This time, I want to apply some of the same principles we've been thinking about to a relationship that moves beyond the "early stages" and gets serious.
The essential line to walk here is to get to know one another better so that you can make a responsible and informed decision about marriage, but without married in the process and without violating 1 Thessalonians 4's admonition not to defraud and mistreat one another.
Before continuing with this article, please review the preamble included at the beginning of this series, "Biblical Dating: How It's Different From Modern Dating." * * * PART 5: Navigating the Early Stages of a Relationship » My last article, "Biblical Dating: Navigating the Early Stages of a Relationship," sought to apply some of the principles we've discussed in this series to the early stages of a dating relationship.
We talked about how to establish intentions for the early stages, appropriate topics of conversation, types of dates and level of emotional investment.
“He told me I was ‘breaking his budget’ because we were going out on dates.
Although he made a good salary, I wondered where all his money was going,” says Miller, 26, the owner of a trampoline business in Washington, DC.
More than 40% of couples surveyed by Country Financial recently said they didn’t discuss how they’d manage their money together ahead of tying the knot.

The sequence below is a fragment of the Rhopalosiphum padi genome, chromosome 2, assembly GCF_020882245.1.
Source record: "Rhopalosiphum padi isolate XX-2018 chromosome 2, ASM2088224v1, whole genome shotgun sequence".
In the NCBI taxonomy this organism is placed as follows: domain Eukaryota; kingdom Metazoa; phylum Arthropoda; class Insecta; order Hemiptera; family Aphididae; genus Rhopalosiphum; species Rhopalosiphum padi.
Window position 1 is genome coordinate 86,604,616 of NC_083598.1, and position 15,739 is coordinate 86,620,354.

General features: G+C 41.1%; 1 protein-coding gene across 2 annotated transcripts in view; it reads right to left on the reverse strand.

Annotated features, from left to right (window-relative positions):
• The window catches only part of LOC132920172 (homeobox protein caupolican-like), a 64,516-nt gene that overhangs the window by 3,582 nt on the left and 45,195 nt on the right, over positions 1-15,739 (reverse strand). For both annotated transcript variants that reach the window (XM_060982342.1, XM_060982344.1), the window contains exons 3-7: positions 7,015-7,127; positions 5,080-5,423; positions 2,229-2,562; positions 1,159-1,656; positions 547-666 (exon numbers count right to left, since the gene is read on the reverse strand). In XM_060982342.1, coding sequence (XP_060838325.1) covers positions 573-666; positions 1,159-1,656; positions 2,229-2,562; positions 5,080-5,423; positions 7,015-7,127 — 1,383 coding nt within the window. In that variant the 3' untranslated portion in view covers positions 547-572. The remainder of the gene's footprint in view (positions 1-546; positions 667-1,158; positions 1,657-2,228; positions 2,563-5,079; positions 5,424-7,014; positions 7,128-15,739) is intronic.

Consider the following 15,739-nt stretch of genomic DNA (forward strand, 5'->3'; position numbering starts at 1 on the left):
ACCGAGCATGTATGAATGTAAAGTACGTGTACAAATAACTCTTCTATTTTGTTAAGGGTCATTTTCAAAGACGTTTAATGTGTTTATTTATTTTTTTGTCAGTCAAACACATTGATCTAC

As a society, we’re not especially conditioned to speak intimately about our finances.
Plus, if you’re not particularly proud of your financial state, a no-holds-barred discussion may stir up anxiety, embarrassment and fear of rejection.
Here’s how to calmly—and, dare I say, enter this critical conversation into the record in the early stages of your relationship: Set a Date My now-husband and I had a money powwow about two years into dating.
Don’t get me wrong: By then, we’d fully observed each other’s spending behaviors and discussed goals (thankfully, with no red flags). With plans to move in together and cosign a lease just a few months down the road, we figured this was a natural and important time to get into the nitty-gritty.
Let's look at how this stage might play out by considering some of the same issues we looked at for the early stage.
Clarity and intentions should be established when things move from "testing the waters" to "yeah, the water's fine." Don't assume that because you agreed to start dating or courting (presumably with the intention to determine whether marriage was the right thing) you (or your partner) will "just know" when things begin to progress. Maybe, but being deliberate and clear about where the relationship is need not suck all the fun, spontaneity and feeling out of the whole affair.
And in order to take a trip to California, he had to scrimp and save for a full year.